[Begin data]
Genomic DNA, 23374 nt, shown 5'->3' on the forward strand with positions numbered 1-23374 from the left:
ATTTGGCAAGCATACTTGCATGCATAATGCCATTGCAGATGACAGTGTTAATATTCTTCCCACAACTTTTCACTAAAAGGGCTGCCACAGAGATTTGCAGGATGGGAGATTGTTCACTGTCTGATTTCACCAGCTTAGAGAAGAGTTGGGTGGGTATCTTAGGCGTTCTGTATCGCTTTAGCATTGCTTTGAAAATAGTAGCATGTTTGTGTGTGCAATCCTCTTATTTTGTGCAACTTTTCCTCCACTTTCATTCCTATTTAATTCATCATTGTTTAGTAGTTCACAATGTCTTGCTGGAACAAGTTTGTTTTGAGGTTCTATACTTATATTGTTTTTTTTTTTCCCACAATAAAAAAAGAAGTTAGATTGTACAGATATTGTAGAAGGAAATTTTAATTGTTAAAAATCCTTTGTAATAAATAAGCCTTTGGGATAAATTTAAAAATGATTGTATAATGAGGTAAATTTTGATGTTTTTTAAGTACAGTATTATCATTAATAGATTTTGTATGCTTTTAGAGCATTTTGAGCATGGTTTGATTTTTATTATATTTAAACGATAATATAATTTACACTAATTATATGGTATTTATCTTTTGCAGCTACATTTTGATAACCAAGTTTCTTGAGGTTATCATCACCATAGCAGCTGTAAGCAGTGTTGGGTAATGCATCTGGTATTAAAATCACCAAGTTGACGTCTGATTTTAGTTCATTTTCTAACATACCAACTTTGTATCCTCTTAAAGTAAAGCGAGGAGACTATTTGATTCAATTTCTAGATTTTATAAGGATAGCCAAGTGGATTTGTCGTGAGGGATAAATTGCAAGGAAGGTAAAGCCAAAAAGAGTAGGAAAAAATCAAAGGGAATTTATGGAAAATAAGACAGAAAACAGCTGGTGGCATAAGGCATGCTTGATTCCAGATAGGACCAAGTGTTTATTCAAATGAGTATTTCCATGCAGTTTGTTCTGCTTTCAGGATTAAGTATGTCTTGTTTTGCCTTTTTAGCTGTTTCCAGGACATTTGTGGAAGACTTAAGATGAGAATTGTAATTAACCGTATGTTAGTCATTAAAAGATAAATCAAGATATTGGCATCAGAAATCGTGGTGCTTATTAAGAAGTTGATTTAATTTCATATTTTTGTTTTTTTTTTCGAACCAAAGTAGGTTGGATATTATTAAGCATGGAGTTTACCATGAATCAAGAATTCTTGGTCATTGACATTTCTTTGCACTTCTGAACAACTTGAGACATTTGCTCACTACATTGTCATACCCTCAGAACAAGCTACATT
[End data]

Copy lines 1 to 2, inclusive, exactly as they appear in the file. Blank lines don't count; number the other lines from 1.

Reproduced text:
Genomic DNA, 23374 nt, shown 5'->3' on the forward strand with positions numbered 1-23374 from the left:
ATTTGGCAAGCATACTTGCATGCATAATGCCATTGCAGATGACAGTGTTAATATTCTTCCCACAACTTTTCACTAAAAGGGCTGCCACAGAGATTTGCAGGATGGGAGATTGTTCACTGTCTGATTTCACCAGCTTAGAGAAGAGTTGGGTGGGTATCTTAGGCGTTCTGTATCGCTTTAGCATTGCTTTGAAAATAGTAGCATGTTTGTGTGTGCAATCCTCTTATTTTGTGCAACTTTTCCTCCACTTTCATTCCTATTTAATTCATCATTGTTTAGTAGTTCACAATGTCTTGCTGGAACAAGTTTGTTTTGAGGTTCTATACTTATATTGTTTTTTTTTTTCCCACAATAAAAAAAGAAGTTAGATTGTACAGATATTGTAGAAGGAAATTTTAATTGTTAAAAATCCTTTGTAATAAATAAGCCTTTGGGATAAATTTAAAAATGATTGTATAATGAGGTAAATTTTGATGTTTTTTAAGTACAGTATTATCATTAATAGATTTTGTATGCTTTTAGAGCATTTTGAGCATGGTTTGATTTTTATTATATTTAAACGATAATATAATTTACACTAATTATATGGTATTTATCTTTTGCAGCTACATTTTGATAACCAAGTTTCTTGAGGTTATCATCACCATAGCAGCTGTAAGCAGTGTTGGGTAATGCATCTGGTATTAAAATCACCAAGTTGACGTCTGATTTTAGTTCATTTTCTAACATACCAACTTTGTATCCTCTTAAAGTAAAGCGAGGAGACTATTTGATTCAATTTCTAGATTTTATAAGGATAGCCAAGTGGATTTGTCGTGAGGGATAAATTGCAAGGAAGGTAAAGCCAAAAAGAGTAGGAAAAAATCAAAGGGAATTTATGGAAAATAAGACAGAAAACAGCTGGTGGCATAAGGCATGCTTGATTCCAGATAGGACCAAGTGTTTATTCAAATGAGTATTTCCATGCAGTTTGTTCTGCTTTCAGGATTAAGTATGTCTTGTTTTGCCTTTTTAGCTGTTTCCAGGACATTTGTGGAAGACTTAAGATGAGAATTGTAATTAACCGTATGTTAGTCATTAAAAGATAAATCAAGATATTGGCATCAGAAATCGTGGTGCTTATTAAGAAGTTGATTTAATTTCATATTTTTGTTTTTTTTTTCGAACCAAAGTAGGTTGGATATTATTAAGCATGGAGTTTACCATGAATCAAGAATTCTTGGTCATTGACATTTCTTTGCACTTCTGAACAACTTGAGACATTTGCTCACTACATTGTCATACCCTCAGAACAAGCTACATT